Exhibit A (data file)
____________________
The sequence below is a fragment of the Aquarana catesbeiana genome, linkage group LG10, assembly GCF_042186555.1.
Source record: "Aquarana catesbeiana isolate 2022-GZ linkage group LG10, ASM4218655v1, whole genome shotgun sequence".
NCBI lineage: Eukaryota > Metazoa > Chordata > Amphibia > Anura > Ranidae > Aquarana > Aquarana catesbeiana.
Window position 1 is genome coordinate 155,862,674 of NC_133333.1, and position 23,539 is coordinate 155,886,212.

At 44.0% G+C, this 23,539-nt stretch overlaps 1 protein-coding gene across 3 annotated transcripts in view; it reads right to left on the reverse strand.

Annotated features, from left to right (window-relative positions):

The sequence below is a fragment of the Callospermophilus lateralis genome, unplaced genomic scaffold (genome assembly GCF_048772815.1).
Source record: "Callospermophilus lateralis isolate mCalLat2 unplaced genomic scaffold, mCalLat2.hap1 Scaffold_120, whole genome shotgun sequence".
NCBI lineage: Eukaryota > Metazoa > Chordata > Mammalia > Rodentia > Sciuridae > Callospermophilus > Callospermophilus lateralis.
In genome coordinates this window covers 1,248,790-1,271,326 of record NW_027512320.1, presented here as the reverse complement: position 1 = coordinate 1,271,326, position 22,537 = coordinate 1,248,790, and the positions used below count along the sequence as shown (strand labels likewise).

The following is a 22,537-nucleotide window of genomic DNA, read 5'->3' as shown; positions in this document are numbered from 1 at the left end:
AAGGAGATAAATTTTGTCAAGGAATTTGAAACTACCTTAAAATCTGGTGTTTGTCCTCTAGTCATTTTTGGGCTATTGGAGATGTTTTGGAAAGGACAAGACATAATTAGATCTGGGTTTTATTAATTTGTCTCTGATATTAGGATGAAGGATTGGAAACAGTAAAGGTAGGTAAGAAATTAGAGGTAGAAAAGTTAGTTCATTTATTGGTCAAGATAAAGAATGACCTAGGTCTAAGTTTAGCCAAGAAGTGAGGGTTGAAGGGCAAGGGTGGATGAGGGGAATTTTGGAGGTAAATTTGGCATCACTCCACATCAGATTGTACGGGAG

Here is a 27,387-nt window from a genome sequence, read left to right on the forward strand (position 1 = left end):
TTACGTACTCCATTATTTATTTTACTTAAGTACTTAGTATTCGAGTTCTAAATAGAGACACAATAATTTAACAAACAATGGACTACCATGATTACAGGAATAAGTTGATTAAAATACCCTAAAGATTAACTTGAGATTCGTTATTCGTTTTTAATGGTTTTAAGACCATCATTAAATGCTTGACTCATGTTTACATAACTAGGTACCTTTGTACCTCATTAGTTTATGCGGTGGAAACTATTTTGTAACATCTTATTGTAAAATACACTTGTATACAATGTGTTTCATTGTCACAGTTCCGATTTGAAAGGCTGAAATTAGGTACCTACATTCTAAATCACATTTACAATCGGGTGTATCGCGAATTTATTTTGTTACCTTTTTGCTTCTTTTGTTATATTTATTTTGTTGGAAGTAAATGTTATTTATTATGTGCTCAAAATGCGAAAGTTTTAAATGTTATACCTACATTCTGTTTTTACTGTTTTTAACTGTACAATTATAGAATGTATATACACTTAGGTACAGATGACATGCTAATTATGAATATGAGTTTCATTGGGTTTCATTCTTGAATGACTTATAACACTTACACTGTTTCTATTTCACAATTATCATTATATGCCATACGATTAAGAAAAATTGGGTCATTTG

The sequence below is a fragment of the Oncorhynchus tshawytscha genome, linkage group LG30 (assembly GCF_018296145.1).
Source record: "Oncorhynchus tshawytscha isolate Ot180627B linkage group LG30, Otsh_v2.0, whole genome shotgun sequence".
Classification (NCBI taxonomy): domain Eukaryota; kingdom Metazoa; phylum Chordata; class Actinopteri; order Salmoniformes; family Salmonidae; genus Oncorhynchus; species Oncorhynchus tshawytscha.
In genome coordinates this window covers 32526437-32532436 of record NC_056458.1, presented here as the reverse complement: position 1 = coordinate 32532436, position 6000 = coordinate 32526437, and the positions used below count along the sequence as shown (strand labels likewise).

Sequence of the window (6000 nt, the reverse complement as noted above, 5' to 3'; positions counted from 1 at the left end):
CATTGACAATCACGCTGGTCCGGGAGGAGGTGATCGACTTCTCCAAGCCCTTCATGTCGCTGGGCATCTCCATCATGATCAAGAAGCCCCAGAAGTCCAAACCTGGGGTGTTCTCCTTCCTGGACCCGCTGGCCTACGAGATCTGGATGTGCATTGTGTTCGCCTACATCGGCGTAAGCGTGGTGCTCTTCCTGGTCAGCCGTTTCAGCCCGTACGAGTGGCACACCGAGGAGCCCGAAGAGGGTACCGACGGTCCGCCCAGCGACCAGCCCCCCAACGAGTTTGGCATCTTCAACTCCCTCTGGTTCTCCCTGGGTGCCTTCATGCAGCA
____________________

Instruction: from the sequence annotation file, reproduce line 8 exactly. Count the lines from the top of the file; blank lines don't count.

Source record: "Callospermophilus lateralis isolate mCalLat2 unplaced genomic scaffold, mCalLat2.hap1 Scaffold_120, whole genome shotgun sequence".